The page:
| calendarInterval|
+-----------------+
|  interval 2 days|
|  interval 1 week|
| interval 5 years|
|interval 6 months|
|               10|
|       interval a|
|             null|
+-----------------+


------- CalendarIntervalType Set Schema
root
 |-- calendarInterval: calendarinterval (nullable = true)

+----------------+
|calendarInterval|
+----------------+
|            null|
|            null|
|            null|
|            null|
|            null|
|            null|
|            null|
+----------------+



-------------- DateType --------------
------- DateType Input
{'date': '2016-04-24'}
{'date': '0001-01-01'}
{'date': '9999-12-31'}
{'date': '2016-04-24 12:10:01'}
{'date': 1461496201000}
{'date': null}

------- DateType Inferred Schema
root
 |-- date: string (nullable = true)

+-------------------+
|               date|
+-------------------+
|         2016-04-24|
|         0001-01-01|
|         9999-12-31|
|2016-04-24 12:10:01|
|      1461496201000|
|               null|
+-------------------+


------- DateType Set Schema
root
 |-- date: date (nullable = true)

+----------+
|      date|
+----------+
|2016-04-24|
|0001-01-01|
|9999-12-31|
|2016-04-24|
|      null|
|      null|
+----------+



-------------- DoubleType --------------
------- DoubleType Input
{'double': 1.23456}
{'double': 1}
{'double': 1.7976931348623157E308}
{'double': -1.7976931348623157E308}
{'double': Infinity}
{'double': -Infinity}
{'double': NaN}
{'double': '1'}
{'double': '1.23456'}
{'double': null}

------- DoubleType Inferred Schema
root
 |-- double: string (nullable = true)

+--------------------+
|              double|
+--------------------+
|             1.23456|
|                   1|
|1.797693134862315...|
|-1.79769313486231...|
|          "Infinity"|
|         "-Infinity"|
|               "NaN"|
|                   1|
|             1.23456|
|                null|
+--------------------+


------- DoubleType Set Schema
root
 |-- double: double (nullable = true)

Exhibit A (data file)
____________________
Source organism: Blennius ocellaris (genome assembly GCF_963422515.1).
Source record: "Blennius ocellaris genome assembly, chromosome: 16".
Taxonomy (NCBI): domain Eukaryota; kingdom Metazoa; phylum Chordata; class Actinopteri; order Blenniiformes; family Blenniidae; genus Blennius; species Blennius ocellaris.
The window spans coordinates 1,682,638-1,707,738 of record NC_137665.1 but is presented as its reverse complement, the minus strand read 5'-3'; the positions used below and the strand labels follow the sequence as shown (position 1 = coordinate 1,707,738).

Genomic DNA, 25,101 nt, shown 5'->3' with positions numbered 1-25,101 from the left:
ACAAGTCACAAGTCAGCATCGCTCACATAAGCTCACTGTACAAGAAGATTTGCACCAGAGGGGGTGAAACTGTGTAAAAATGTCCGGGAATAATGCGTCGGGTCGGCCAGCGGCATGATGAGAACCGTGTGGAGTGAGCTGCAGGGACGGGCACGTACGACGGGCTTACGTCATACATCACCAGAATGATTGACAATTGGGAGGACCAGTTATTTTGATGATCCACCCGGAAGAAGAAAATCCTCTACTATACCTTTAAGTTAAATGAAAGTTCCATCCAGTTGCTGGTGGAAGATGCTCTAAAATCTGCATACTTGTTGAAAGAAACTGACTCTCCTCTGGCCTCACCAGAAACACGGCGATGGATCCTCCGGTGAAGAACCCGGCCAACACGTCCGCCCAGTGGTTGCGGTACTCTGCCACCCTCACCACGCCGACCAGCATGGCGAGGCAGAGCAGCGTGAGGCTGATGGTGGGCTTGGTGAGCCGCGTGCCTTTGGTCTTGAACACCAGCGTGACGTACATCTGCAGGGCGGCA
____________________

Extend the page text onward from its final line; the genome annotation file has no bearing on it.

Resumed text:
+--------------------+
|              double|
+--------------------+
|             1.23456|
|                 1.0|
|1.797693134862315...|
|-1.79769313486231...|
|            Infinity|
|           -Infinity|
|                 NaN|
|                null|
|                null|
|                null|
+--------------------+



-------------- FloatType --------------
------- FloatType Input
{'float': 1.23456}
{'float': 1}
{'float': 3.4028235E38}
{'float': -3.4028235E38}
{'float': Infinity}
{'float': -Infinity}
{'float': NaN}
{'float': '1'}
{'float': '1.23456'}
{'float': null}

------- FloatType Inferred Schema
root
 |-- float: string (nullable = true)

+-------------+
|        float|
+-------------+
|      1.23456|
|            1|
| 3.4028235E38|
|-3.4028235E38|
|   "Infinity"|
|  "-Infinity"|
|        "NaN"|
|            1|
|      1.23456|
|         null|
+-------------+


------- FloatType Set Schema
root
 |-- float: float (nullable = true)

+-------------+
|        float|
+-------------+
|      1.23456|
|          1.0|
| 3.4028235E38|
|-3.4028235E38|
|     Infinity|
|    -Infinity|
|          NaN|
|         null|
|         null|
|         null|
+-------------+



-------------- IntegerType --------------
------- IntegerType Input
{'integer': 1}
{'integer': 2147483647}
{'integer': -2147483648}
{'integer': 2147483648}
{'integer': '1'}
{'integer': 1.23456}
{'integer': '1.23456'}
{'integer': null}

------- IntegerType Inferred Schema
root
 |-- integer: string (nullable = true)

+-----------+
|    integer|
+-----------+
|          1|
| 2147483647|
|-2147483648|
| 2147483648|